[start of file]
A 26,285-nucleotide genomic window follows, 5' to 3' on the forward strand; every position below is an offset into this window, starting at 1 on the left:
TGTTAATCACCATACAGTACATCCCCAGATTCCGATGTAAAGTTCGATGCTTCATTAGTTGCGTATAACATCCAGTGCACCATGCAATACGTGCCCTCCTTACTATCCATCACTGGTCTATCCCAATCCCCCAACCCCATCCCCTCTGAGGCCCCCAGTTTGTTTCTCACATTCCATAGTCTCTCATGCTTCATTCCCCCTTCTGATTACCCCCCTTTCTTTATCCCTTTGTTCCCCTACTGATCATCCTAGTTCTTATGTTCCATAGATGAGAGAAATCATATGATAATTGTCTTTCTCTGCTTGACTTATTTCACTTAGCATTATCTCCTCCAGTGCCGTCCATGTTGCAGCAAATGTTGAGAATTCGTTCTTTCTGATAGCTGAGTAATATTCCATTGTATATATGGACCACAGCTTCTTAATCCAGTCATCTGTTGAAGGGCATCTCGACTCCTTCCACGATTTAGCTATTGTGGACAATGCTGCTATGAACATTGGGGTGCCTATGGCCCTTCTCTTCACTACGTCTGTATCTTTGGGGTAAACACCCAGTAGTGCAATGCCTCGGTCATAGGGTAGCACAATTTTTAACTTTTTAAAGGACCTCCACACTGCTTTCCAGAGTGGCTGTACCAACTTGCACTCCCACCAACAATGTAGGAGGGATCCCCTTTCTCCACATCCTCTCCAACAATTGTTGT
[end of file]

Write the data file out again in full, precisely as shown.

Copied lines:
A 26,285-nucleotide genomic window follows, 5' to 3' on the forward strand; every position below is an offset into this window, starting at 1 on the left:
TGTTAATCACCATACAGTACATCCCCAGATTCCGATGTAAAGTTCGATGCTTCATTAGTTGCGTATAACATCCAGTGCACCATGCAATACGTGCCCTCCTTACTATCCATCACTGGTCTATCCCAATCCCCCAACCCCATCCCCTCTGAGGCCCCCAGTTTGTTTCTCACATTCCATAGTCTCTCATGCTTCATTCCCCCTTCTGATTACCCCCCTTTCTTTATCCCTTTGTTCCCCTACTGATCATCCTAGTTCTTATGTTCCATAGATGAGAGAAATCATATGATAATTGTCTTTCTCTGCTTGACTTATTTCACTTAGCATTATCTCCTCCAGTGCCGTCCATGTTGCAGCAAATGTTGAGAATTCGTTCTTTCTGATAGCTGAGTAATATTCCATTGTATATATGGACCACAGCTTCTTAATCCAGTCATCTGTTGAAGGGCATCTCGACTCCTTCCACGATTTAGCTATTGTGGACAATGCTGCTATGAACATTGGGGTGCCTATGGCCCTTCTCTTCACTACGTCTGTATCTTTGGGGTAAACACCCAGTAGTGCAATGCCTCGGTCATAGGGTAGCACAATTTTTAACTTTTTAAAGGACCTCCACACTGCTTTCCAGAGTGGCTGTACCAACTTGCACTCCCACCAACAATGTAGGAGGGATCCCCTTTCTCCACATCCTCTCCAACAATTGTTGT